|Yup, that's a McArabia.|
Grocery shopping in Riyadh is completely different from shopping at home. I used to walk down the road to my nearby Countdown, find what I wanted and head back.
For a start, no one walks here.
This has probably got something to do with the very long time it takes to get anywhere. It’s also got a lot to do with the driving. Riyadh drivers go whatever speed they like, wherever they like…including footpaths and median strips. You’d have to have a secret death wish to want to walk.
Today we piled into our four-wheel drive and headed off to Panorama Mall.
Panorama is pretty much like any other mall in Riyadh. It’s a high tech glass and chrome structure full of fashion shops, a food court and supermarket. And of course there’s also the standard children’s entertainment area upstairs, right beside the food court. In any other country this space would be full of movie theatres, but in Saudi movies and theatres are banned.
The artist impressions on the Panorama Mall website show people in Western dress and some hand-holding Saudi couples. These are both things you don’t see here. Ever.
Our first stop was the food court to grab something to eat. I’m not a fan of fast food, but I’m rapidly learning that there’s not a lot of choice here. Not tempted by a McDonalds McArabia Burger, I settled instead for some kind of synthetic-looking wrap. As I munched, thinking how much the flavor would be improved by the addition of just a little bacon, roller-coasters rattled overhead and on my left I saw something that reminded me of Euro Disney’s Space Mountain.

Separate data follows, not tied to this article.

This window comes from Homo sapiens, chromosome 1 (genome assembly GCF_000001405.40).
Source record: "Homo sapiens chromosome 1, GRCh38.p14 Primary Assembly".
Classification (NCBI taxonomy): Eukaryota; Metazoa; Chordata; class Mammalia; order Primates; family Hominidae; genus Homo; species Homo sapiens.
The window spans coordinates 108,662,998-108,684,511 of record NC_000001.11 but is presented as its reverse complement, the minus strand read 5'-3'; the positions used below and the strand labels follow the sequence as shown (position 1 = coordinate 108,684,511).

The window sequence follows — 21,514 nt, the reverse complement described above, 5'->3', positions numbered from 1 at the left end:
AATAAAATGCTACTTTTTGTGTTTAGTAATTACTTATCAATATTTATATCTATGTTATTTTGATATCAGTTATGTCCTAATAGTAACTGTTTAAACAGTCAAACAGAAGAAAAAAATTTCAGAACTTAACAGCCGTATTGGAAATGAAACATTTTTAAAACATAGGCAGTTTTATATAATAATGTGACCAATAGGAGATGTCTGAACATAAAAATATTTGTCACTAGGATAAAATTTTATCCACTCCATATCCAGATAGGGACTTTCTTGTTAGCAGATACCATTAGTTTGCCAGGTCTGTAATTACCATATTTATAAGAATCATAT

My daughters thought it was the most exciting ride ever when we visited Euro Disney several years ago. They laughed at me when I wasn’t brave enough to give it a go. (The Saudi indoor version looked much tamer.)
At midday, every shop in Riyadh lowers shutters and closes for prayer. All aspects of daily life are organized around prayer times. The only reprieve I’ve noticed is for people in cars. Apparently, the Koran gives travellers special prayer dispensation. So the mayhem on the road never stops.
In anticipation of this we headed downstairs to the supermarket and at 11.55 slipped ninja-like under the lowering shutters. Although technically closed, those already inside at midday can carry on shopping while others left on the outside must wait until prayers are over and the shutters go up again.
I grabbed a trolley and saw that prayer mats had gone down over in the fruit and veges section. All the people who’d been working minutes ago were now prostrate in prayer. It would be half an hour before the check-out was manned - meanwhile we were effectively trapped.
I decided to focus on my grocery list.
Finding the lemon jelly I wanted for a cheesecake was easy enough. Not so the cream cheese. There was cream cheese with chives, cream cheese with cracked pepper, and cream cheese with basil pesto. Ordinary plain standard cream cheese seemed an extinct species.
I gave up, concentrated on items that were easier to find and then headed to the check out. Despite the fifteen checkouts, only three were in operation. As usual.
Shopping over, I returned home, planning to do something with my lemon jelly – alas, nothing cheesecake-related.